The following is the opinion and analysis of the writer.
The patient I treated on Feb. 5 may have been infected with the novel coronavirus.
On one hand, it seems impossible: The first confirmed case in the United States was in Washington state, only two weeks before. On Jan. 21, a man in his 30s came down with symptoms there after a trip to Wuhan, China. It wasn’t until Feb. 11, about a week after my patient’s hospitalization, that the disease caused by the virus got its name: COVID-19.
On the other hand, it is entirely possible there were undiagnosed cases of COVID-19 in Tucson in February (though probably not that early). We have an airport. The patient had traveled in China. But we didn’t have sufficient testing then to know, and we still don’t. Though it is getting better.
As I spent hours helping a colleague care for the patient, four thoughts formed in the back of my brain while we tried in vain to order a test from the Centers for Disease Control and Prevention (CDC).
First, we were headed toward a pandemic. On March 11, the World Health Organization made it official.
Second, everyone in our hospital would need to take extra precautions – to protect ourselves and our patients.
Third, politics would be a factor in who gets access to a test and who doesn’t. I don’t mean “Big P” politics, like partisan politics. But “little p” politics: what are the rules for access to a test, who wrote them, and how loosely or strictly are they interpreted.
Fourth, there would be many, many long nights ahead. Many, many anxious patients. Many, many tough questions, unanswered questions, and sometimes tough-to-swallow answers.
As I sit here to write 12 weeks later, it occurs to me I didn’t know what those questions or answers were back then, just that there would be a lot to grapple with.
I have personally seen dozens of COVID patients since then, and the grappling hasn’t stopped. In fact, our earliest questions — What is it? What are the symptoms? — are giving way to tougher ones.
I’ll start by saying the toughest question I get — that any doctor gets — is from a spouse or a child who wants to know if their loved one will make it. I have practiced for 17 years, and I have learned that the right mix of honesty, hope and hard work is what I have to offer. But a mask that covers most of your face doesn’t let your bedside manner shine through.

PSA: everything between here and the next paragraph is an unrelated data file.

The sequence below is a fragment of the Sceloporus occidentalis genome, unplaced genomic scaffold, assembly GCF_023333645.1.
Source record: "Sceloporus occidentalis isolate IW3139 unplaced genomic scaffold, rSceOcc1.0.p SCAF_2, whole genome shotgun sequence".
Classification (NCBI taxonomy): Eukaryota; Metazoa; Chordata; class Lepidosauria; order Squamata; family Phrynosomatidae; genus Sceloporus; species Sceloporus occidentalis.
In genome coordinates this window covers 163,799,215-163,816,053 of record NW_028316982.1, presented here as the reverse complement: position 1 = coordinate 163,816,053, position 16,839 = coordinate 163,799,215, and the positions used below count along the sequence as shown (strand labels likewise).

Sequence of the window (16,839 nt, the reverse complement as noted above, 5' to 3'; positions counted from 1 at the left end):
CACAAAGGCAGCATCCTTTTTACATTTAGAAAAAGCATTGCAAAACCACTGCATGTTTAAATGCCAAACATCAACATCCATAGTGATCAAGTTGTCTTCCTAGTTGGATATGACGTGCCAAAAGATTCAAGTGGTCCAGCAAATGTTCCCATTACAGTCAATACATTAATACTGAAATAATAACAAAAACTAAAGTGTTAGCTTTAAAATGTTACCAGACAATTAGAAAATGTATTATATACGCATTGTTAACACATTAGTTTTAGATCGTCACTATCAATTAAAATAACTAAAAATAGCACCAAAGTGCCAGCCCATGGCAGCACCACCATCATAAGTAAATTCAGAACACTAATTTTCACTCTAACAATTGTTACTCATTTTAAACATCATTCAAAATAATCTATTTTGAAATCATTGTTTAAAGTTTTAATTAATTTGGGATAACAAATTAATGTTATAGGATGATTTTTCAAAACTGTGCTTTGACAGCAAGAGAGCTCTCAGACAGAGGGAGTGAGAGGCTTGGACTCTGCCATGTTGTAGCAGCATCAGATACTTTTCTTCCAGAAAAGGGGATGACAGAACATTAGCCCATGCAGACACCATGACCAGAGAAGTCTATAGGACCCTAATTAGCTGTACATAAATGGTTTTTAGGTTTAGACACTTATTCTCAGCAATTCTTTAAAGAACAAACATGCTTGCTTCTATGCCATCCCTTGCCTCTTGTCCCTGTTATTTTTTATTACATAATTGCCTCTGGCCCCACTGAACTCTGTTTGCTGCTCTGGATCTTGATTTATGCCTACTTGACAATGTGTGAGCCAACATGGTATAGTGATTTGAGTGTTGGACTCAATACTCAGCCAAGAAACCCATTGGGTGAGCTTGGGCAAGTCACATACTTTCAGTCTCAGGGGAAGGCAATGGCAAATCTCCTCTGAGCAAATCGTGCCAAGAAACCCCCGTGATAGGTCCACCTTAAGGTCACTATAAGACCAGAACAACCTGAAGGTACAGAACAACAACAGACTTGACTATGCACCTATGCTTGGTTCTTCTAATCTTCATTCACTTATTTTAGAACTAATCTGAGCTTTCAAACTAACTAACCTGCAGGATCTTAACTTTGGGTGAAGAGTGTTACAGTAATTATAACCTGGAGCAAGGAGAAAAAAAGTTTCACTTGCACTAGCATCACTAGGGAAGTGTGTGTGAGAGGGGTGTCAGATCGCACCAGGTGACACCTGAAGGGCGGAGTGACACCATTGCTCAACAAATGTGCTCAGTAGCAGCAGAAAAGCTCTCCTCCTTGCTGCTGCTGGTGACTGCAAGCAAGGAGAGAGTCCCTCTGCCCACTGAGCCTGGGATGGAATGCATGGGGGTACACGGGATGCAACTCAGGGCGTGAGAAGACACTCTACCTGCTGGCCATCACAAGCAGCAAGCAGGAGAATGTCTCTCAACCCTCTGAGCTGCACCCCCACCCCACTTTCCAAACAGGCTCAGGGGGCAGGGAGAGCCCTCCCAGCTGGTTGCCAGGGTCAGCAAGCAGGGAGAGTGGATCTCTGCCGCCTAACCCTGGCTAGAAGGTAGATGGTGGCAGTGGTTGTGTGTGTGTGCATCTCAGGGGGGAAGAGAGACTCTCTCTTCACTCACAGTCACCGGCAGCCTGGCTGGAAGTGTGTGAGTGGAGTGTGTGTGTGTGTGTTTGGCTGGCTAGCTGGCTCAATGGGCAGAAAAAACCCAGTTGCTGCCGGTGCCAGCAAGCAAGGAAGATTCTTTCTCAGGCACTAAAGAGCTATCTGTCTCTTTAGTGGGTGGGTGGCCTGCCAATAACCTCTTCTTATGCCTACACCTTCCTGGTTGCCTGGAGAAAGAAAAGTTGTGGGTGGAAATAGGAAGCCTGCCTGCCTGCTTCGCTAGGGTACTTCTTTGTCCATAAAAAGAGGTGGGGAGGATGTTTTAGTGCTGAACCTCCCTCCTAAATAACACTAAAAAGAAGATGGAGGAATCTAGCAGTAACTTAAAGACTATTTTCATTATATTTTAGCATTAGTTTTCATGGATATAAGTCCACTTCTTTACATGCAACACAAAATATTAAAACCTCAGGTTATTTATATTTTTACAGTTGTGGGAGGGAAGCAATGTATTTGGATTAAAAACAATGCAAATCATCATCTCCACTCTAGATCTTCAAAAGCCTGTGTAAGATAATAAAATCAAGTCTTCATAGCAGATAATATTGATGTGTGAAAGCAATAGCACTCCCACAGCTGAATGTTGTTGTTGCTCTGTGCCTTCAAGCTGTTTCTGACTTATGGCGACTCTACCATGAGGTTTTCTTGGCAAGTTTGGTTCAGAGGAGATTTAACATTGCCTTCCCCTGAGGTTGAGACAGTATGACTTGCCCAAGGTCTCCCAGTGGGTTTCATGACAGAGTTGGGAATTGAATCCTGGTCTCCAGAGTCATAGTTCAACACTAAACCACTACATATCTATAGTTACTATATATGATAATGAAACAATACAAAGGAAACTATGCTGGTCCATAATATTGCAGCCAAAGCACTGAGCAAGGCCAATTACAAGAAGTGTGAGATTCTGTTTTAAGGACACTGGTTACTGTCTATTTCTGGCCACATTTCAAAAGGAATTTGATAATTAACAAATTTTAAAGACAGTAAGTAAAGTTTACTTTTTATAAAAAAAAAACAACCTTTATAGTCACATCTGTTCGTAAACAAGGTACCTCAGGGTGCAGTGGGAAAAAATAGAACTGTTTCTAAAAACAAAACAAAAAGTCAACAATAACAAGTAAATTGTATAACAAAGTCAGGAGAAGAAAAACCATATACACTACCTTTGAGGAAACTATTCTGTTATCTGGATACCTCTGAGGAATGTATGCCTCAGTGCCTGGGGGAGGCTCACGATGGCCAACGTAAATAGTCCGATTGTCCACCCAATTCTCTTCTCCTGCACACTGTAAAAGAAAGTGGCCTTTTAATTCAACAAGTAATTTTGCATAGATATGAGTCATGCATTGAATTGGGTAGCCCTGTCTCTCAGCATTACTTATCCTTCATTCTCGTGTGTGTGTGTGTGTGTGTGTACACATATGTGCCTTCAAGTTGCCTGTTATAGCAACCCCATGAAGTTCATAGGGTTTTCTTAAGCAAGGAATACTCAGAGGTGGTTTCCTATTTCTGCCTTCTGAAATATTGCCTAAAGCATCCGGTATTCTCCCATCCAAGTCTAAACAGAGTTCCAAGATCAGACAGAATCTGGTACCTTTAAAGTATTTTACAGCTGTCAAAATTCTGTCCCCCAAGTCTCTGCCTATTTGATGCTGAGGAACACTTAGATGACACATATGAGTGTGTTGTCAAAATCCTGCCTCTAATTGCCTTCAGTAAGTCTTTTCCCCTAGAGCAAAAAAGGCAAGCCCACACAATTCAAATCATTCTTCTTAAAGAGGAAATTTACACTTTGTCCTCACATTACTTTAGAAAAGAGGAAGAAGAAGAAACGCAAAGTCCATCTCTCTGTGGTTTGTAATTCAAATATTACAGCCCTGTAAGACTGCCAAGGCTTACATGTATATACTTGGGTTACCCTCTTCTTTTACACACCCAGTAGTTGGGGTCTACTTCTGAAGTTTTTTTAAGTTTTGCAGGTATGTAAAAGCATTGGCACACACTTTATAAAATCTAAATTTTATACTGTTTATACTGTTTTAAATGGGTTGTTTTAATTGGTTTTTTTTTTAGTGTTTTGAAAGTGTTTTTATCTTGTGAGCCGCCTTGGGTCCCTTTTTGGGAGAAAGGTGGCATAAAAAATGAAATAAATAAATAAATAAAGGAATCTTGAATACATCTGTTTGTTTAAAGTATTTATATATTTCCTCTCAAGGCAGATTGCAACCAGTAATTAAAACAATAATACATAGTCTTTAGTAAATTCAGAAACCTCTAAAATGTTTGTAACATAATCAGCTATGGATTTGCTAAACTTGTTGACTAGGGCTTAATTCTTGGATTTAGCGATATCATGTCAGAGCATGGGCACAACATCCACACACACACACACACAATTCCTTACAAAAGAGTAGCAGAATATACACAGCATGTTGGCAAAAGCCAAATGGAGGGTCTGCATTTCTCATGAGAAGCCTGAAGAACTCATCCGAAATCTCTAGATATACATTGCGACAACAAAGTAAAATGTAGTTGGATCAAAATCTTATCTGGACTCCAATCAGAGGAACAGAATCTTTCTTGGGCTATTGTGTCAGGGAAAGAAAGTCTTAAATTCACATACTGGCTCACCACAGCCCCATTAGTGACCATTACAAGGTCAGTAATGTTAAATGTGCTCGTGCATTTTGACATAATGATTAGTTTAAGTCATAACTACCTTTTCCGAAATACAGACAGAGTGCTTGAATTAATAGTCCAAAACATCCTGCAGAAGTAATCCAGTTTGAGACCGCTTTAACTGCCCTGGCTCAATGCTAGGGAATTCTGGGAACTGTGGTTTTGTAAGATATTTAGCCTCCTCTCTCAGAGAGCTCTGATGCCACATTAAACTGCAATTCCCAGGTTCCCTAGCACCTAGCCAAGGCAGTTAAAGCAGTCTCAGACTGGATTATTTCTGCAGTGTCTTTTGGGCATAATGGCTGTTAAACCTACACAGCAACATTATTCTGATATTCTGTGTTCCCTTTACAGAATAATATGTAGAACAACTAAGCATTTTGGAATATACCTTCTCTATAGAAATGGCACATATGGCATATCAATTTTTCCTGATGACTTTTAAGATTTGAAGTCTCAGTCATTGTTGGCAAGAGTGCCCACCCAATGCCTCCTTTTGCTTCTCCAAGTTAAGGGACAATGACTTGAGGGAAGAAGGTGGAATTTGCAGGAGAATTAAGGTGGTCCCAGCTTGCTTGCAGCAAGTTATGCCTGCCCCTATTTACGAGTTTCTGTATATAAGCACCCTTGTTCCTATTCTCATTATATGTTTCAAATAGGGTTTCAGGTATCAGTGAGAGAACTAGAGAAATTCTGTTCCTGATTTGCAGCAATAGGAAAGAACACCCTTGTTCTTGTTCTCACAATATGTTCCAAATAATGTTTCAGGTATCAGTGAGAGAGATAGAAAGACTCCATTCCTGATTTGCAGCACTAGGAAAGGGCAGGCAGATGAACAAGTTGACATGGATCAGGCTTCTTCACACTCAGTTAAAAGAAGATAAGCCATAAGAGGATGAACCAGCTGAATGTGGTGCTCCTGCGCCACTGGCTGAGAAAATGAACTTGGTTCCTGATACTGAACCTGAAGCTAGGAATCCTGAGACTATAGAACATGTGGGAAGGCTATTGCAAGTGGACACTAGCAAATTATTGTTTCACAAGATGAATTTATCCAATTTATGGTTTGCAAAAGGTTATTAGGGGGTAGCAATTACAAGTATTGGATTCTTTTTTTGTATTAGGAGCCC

Here are some other tough questions.
For me and the doctors and nurses I work with, we have had the amazing fortune to have the personal protective equipment – so-called PPE – to safely do our work. But what about adequate PPE for the nursing home staff in our community, the home health aides, and the family caregivers? I worry a lot for them, and more than a few have turned into patients themselves.
What do you do when you still don’t have adequate testing, and what are the implications for reopening schools, workplaces, and houses of worship? Not to mention stadiums, wedding venues, graduation events and polling places.
I don’t mean only testing for the disease itself, but also “antibody testing” — ideally, an accurate and reliable test that would let us know who has built up some immunity. The studies so far suggest that most of us haven’t been exposed to coronavirus yet, so we cannot have immunity.
Then there’s the question that stumps us all: How do you guess the next move of an opponent you’ve never fought before and have very little information about?
Many people talk of a “second wave” and a virus that’s “here to stay.” The top public health officials on the planet don’t know the answer to this question, and unfortunately, I can’t improve on the advice my mom used to give me: “Do the right thing: it isn’t always easy, but it sure beats the alternative.”
True, it isn’t easy to wear masks, wash up often, limit gatherings, practice physical distancing and the like. But until we have a vaccine, putting up those defenses sure beats the alternative.
Research shows that nearly 80% of those who catch the virus get it from someone without symptoms. That fact, paired with our desire to return to normal, could leave us vulnerable to a false sense of security. It’s not just a physical chore to keep complying with all the guidelines and rules, but a mental chore, too.
There’s a likelihood the patient I saw on Feb. 5 wasn’t a COVID patient. But he helped me start to think about all the COVID patients to come that now arrive at the hospital with gloomy regularity.
I am learning every day about this virus, how my patients experience this disease, and my health-care colleagues’ tenacity. But I am also learning about our community through the care and concern we’re showing each other.
It’s a two-front war against coronavirus and its mental toll on us, but I am more hopeful than ever that we have the grit and ingenuity to see our way to better days.
Matthew G. Heinz, MD, is a hospitalist at Tucson Medical Center. He’s also the former Director of Provider Outreach at the U.S. Department of Health and Human Services during the Obama administration. Dr. Heinz assisted in the domestic response to the Ebola crisis. He is running for the Pima County Board of Supervisors in District 2.
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